Rainbow (chard) Not Over Yet

At Seed Savers, it’s 5 Color Silverbeet. At Johnny’s, which got an AAS award for it in 1998, it’s Bright Lights. At our place, it’s just rainbow chard, a must-plant delight: easy to grow, easy to cook, beautiful all summer long and long into the fall.

Bill insists it’s sweeter after frost; I think he’s simply confusing it with cole crops like kale and collards, which are sweeter, because temperatures below 40 destroy sulfur compounds. Sweetened or not, rainbow is slightly less frost hardy than regular chard, so we dug it up when temperatures started going way down – way back in early November there actually were a couple of nights when it hit the mid-teens.

The plants were set upright in a big pot lined with a thick plastic bag, with no more dirt than what was left clinging to the substantial roots. The pot was stored in an unheated enclosed porch , aka our well-lit walk-in. Every once in a while, I pour some water over the bases, but not very much.

chard plant, out of pot for photographic purposes

We have been harvesting regularly, breaking off leaves as needed as though the plants were still in the ground. When all have been eaten, we’ll compost the stumps. They could be replanted in mid-spring, if we wanted to save seed, but we’re not that dedicated. (Colors cross, so the pros grow each one in isolation and mix the seeds at packaging. )

Some say the different colors taste different, a lot to assert given that the colors include pink, red, purple, magenta, orange, yellow, white, white with pink stripes and some extremely zingy mixtures of pink and tangerine. All I can say is that none of them are as good as plain old white-stemmed Lucullus. But gorgeousness counts, even if the colors don’t stand up all that well when cooked.

Cooking Swiss Chard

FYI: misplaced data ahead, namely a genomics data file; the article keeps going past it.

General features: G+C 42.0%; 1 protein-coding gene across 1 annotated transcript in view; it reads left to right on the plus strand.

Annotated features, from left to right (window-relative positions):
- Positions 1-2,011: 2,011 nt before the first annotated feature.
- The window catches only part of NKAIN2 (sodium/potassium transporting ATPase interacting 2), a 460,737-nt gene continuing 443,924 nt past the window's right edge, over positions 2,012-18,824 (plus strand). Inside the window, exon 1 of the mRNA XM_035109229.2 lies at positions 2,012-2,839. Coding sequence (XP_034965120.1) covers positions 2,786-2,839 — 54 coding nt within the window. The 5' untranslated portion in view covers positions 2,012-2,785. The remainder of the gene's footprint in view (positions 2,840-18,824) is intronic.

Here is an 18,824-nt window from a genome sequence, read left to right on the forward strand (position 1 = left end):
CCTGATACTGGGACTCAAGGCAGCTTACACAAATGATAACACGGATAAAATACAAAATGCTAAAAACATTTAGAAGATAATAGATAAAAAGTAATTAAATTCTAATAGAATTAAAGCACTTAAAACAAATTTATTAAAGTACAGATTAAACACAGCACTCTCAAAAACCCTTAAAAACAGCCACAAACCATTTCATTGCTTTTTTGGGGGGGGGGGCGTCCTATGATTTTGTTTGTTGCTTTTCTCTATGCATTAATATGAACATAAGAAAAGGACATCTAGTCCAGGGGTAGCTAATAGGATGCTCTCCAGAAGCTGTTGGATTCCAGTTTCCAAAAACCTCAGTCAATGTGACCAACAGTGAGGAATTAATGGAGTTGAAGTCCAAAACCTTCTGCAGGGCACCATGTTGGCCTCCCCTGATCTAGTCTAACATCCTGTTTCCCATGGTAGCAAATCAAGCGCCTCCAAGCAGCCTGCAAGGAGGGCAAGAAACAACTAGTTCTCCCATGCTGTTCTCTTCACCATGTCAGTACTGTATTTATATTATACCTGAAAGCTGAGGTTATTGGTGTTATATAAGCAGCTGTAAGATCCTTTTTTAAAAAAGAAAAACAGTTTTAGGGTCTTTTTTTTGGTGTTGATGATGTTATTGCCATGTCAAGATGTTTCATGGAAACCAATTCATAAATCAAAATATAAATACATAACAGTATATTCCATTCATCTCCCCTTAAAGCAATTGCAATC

is sort of like cooking chickens and turkeys – it helps to remember that cooking the thing whole is likely to be unkind to one part. Instead of light and dark meat, chard has stems (petioles) and leaves.

Chard Stems appear almost celerylike, very sturdy and crisp when raw. But at least when the chard is freshly harvested, they get tender quickly and tend to end up unpleasantly flabby if cooked for more than a few minutes. Most recipes say the stems are tougher than the leaves and should be cooked longer, but when we cook the chard from the garden we add the chopped stems near the end, shortly before the leaves have cooked through.

In Europe , stems are as highly prized as the leaves and those from varieties like Blonde de Lyon and Monstruoso are frequently cooked solo. Standard advice is to cook them like asparagus , which I take to mean “like asparagus the old-fashioned way: briefly blanched, thoroughly drained, then finished with a rich sauce such as browned butter or hollandaise.” You’d think boiling would be ill-advised with something so watery, but in my experience it works as well or better than steaming and stir-frying.

The alternative, especially when you want to preserve the bright colors of Rainbow types, is not to cook the stems at all. Just slice thinly crosswise (longitudinal julienne can be stringy) and sprinkle over hot cooked greens, toss into salad or add to a slaw of fennel and celery.
Not much needs saying about the Chard Leaves, except that they’re delicious prepared any way you’d prepare spinach and most of the ways you’d prepare stronger greens like kale and broccoli raab. Also nice stuffed and stewed, just sub pairs of them for the single cabbage leaves in your favorite stuffed cabbage recipe.

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